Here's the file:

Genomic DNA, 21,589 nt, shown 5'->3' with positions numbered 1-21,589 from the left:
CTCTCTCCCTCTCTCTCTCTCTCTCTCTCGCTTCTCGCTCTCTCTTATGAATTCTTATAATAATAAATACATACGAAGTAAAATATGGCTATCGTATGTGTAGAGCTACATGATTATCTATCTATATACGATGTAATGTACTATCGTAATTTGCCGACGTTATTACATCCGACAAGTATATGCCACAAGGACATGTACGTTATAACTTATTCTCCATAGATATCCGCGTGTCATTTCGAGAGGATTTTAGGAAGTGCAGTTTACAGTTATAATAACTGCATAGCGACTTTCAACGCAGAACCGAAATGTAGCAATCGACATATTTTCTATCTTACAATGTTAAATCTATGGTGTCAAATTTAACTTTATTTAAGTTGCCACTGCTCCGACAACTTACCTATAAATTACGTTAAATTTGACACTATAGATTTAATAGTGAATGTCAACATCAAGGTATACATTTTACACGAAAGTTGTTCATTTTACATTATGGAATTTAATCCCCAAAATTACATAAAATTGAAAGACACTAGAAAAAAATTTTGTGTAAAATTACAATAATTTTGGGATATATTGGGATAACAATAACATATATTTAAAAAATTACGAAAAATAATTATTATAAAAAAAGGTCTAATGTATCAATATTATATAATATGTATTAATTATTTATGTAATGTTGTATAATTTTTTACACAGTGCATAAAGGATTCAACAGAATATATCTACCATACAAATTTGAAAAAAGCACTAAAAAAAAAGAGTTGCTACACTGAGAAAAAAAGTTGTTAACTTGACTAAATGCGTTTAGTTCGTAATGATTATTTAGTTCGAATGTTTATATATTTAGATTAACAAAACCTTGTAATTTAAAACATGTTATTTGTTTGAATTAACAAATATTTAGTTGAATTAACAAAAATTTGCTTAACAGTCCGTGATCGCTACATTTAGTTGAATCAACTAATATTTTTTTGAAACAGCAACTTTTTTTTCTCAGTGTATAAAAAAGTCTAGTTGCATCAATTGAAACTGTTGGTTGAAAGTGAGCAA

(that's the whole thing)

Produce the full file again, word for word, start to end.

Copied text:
Genomic DNA, 21,589 nt, shown 5'->3' with positions numbered 1-21,589 from the left:
CTCTCTCCCTCTCTCTCTCTCTCTCTCTCGCTTCTCGCTCTCTCTTATGAATTCTTATAATAATAAATACATACGAAGTAAAATATGGCTATCGTATGTGTAGAGCTACATGATTATCTATCTATATACGATGTAATGTACTATCGTAATTTGCCGACGTTATTACATCCGACAAGTATATGCCACAAGGACATGTACGTTATAACTTATTCTCCATAGATATCCGCGTGTCATTTCGAGAGGATTTTAGGAAGTGCAGTTTACAGTTATAATAACTGCATAGCGACTTTCAACGCAGAACCGAAATGTAGCAATCGACATATTTTCTATCTTACAATGTTAAATCTATGGTGTCAAATTTAACTTTATTTAAGTTGCCACTGCTCCGACAACTTACCTATAAATTACGTTAAATTTGACACTATAGATTTAATAGTGAATGTCAACATCAAGGTATACATTTTACACGAAAGTTGTTCATTTTACATTATGGAATTTAATCCCCAAAATTACATAAAATTGAAAGACACTAGAAAAAAATTTTGTGTAAAATTACAATAATTTTGGGATATATTGGGATAACAATAACATATATTTAAAAAATTACGAAAAATAATTATTATAAAAAAAGGTCTAATGTATCAATATTATATAATATGTATTAATTATTTATGTAATGTTGTATAATTTTTTACACAGTGCATAAAGGATTCAACAGAATATATCTACCATACAAATTTGAAAAAAGCACTAAAAAAAAAGAGTTGCTACACTGAGAAAAAAAGTTGTTAACTTGACTAAATGCGTTTAGTTCGTAATGATTATTTAGTTCGAATGTTTATATATTTAGATTAACAAAACCTTGTAATTTAAAACATGTTATTTGTTTGAATTAACAAATATTTAGTTGAATTAACAAAAATTTGCTTAACAGTCCGTGATCGCTACATTTAGTTGAATCAACTAATATTTTTTTGAAACAGCAACTTTTTTTTCTCAGTGTATAAAAAAGTCTAGTTGCATCAATTGAAACTGTTGGTTGAAAGTGAGCAA